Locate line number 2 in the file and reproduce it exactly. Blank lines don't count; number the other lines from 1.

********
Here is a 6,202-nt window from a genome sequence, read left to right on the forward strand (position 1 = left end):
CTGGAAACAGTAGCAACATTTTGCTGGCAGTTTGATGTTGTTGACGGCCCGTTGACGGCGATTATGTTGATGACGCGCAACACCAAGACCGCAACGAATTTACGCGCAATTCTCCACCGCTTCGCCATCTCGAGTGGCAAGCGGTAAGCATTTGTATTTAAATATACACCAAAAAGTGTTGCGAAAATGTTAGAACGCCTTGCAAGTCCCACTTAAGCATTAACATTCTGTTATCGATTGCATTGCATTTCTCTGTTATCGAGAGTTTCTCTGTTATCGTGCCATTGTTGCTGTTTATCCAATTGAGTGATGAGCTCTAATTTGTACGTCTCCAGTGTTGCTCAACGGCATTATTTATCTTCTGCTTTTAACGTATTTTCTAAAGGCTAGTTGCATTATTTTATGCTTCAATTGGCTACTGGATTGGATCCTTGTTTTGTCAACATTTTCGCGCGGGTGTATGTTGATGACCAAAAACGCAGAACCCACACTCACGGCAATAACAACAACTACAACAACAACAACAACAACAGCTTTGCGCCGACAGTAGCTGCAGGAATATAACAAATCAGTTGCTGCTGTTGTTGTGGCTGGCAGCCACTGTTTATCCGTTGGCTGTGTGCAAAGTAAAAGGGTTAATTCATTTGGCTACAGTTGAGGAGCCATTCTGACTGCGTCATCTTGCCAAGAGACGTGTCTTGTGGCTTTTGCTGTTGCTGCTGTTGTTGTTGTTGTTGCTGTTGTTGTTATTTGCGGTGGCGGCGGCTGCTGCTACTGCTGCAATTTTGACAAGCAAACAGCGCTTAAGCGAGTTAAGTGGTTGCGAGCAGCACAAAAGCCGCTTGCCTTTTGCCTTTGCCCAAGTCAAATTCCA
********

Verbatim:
CTGGAAACAGTAGCAACATTTTGCTGGCAGTTTGATGTTGTTGACGGCCCGTTGACGGCGATTATGTTGATGACGCGCAACACCAAGACCGCAACGAATTTACGCGCAATTCTCCACCGCTTCGCCATCTCGAGTGGCAAGCGGTAAGCATTTGTATTTAAATATACACCAAAAAGTGTTGCGAAAATGTTAGAACGCCTTGCAAGTCCCACTTAAGCATTAACATTCTGTTATCGATTGCATTGCATTTCTCTGTTATCGAGAGTTTCTCTGTTATCGTGCCATTGTTGCTGTTTATCCAATTGAGTGATGAGCTCTAATTTGTACGTCTCCAGTGTTGCTCAACGGCATTATTTATCTTCTGCTTTTAACGTATTTTCTAAAGGCTAGTTGCATTATTTTATGCTTCAATTGGCTACTGGATTGGATCCTTGTTTTGTCAACATTTTCGCGCGGGTGTATGTTGATGACCAAAAACGCAGAACCCACACTCACGGCAATAACAACAACTACAACAACAACAACAACAACAGCTTTGCGCCGACAGTAGCTGCAGGAATATAACAAATCAGTTGCTGCTGTTGTTGTGGCTGGCAGCCACTGTTTATCCGTTGGCTGTGTGCAAAGTAAAAGGGTTAATTCATTTGGCTACAGTTGAGGAGCCATTCTGACTGCGTCATCTTGCCAAGAGACGTGTCTTGTGGCTTTTGCTGTTGCTGCTGTTGTTGTTGTTGTTGCTGTTGTTGTTATTTGCGGTGGCGGCGGCTGCTGCTACTGCTGCAATTTTGACAAGCAAACAGCGCTTAAGCGAGTTAAGTGGTTGCGAGCAGCACAAAAGCCGCTTGCCTTTTGCCTTTGCCCAAGTCAAATTCCA